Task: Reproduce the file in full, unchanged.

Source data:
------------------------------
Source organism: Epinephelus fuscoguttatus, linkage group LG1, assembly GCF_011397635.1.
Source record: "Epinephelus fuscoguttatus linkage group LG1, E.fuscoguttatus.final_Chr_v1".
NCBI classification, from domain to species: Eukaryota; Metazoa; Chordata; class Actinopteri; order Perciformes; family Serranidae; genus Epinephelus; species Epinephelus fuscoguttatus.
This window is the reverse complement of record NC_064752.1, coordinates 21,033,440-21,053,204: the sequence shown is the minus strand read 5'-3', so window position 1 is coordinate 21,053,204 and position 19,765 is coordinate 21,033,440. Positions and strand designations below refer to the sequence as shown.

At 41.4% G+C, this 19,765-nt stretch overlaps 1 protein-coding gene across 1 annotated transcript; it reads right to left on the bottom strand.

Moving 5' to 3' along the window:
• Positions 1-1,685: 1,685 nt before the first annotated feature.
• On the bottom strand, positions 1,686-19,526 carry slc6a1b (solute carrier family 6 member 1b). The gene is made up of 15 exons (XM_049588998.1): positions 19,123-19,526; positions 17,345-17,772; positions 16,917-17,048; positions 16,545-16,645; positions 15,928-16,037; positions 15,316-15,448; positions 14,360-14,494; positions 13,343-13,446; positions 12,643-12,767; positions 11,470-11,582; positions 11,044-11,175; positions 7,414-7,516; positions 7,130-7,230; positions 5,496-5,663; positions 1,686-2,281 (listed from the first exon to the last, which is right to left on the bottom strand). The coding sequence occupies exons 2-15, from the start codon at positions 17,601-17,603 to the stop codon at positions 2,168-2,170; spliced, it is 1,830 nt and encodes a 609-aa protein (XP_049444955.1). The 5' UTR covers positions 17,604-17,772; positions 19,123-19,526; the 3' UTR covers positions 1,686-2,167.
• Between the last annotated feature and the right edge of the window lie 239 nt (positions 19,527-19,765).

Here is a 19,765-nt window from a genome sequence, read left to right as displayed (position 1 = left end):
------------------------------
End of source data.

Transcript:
Source organism: Epinephelus fuscoguttatus, linkage group LG1, assembly GCF_011397635.1.
Source record: "Epinephelus fuscoguttatus linkage group LG1, E.fuscoguttatus.final_Chr_v1".
NCBI classification, from domain to species: Eukaryota; Metazoa; Chordata; class Actinopteri; order Perciformes; family Serranidae; genus Epinephelus; species Epinephelus fuscoguttatus.
This window is the reverse complement of record NC_064752.1, coordinates 21,033,440-21,053,204: the sequence shown is the minus strand read 5'-3', so window position 1 is coordinate 21,053,204 and position 19,765 is coordinate 21,033,440. Positions and strand designations below refer to the sequence as shown.

At 41.4% G+C, this 19,765-nt stretch overlaps 1 protein-coding gene across 1 annotated transcript; it reads right to left on the bottom strand.

Moving 5' to 3' along the window:
• Positions 1-1,685: 1,685 nt before the first annotated feature.
• On the bottom strand, positions 1,686-19,526 carry slc6a1b (solute carrier family 6 member 1b). The gene is made up of 15 exons (XM_049588998.1): positions 19,123-19,526; positions 17,345-17,772; positions 16,917-17,048; positions 16,545-16,645; positions 15,928-16,037; positions 15,316-15,448; positions 14,360-14,494; positions 13,343-13,446; positions 12,643-12,767; positions 11,470-11,582; positions 11,044-11,175; positions 7,414-7,516; positions 7,130-7,230; positions 5,496-5,663; positions 1,686-2,281 (listed from the first exon to the last, which is right to left on the bottom strand). The coding sequence occupies exons 2-15, from the start codon at positions 17,601-17,603 to the stop codon at positions 2,168-2,170; spliced, it is 1,830 nt and encodes a 609-aa protein (XP_049444955.1). The 5' UTR covers positions 17,604-17,772; positions 19,123-19,526; the 3' UTR covers positions 1,686-2,167.
• Between the last annotated feature and the right edge of the window lie 239 nt (positions 19,527-19,765).

Here is a 19,765-nt window from a genome sequence, read left to right as displayed (position 1 = left end):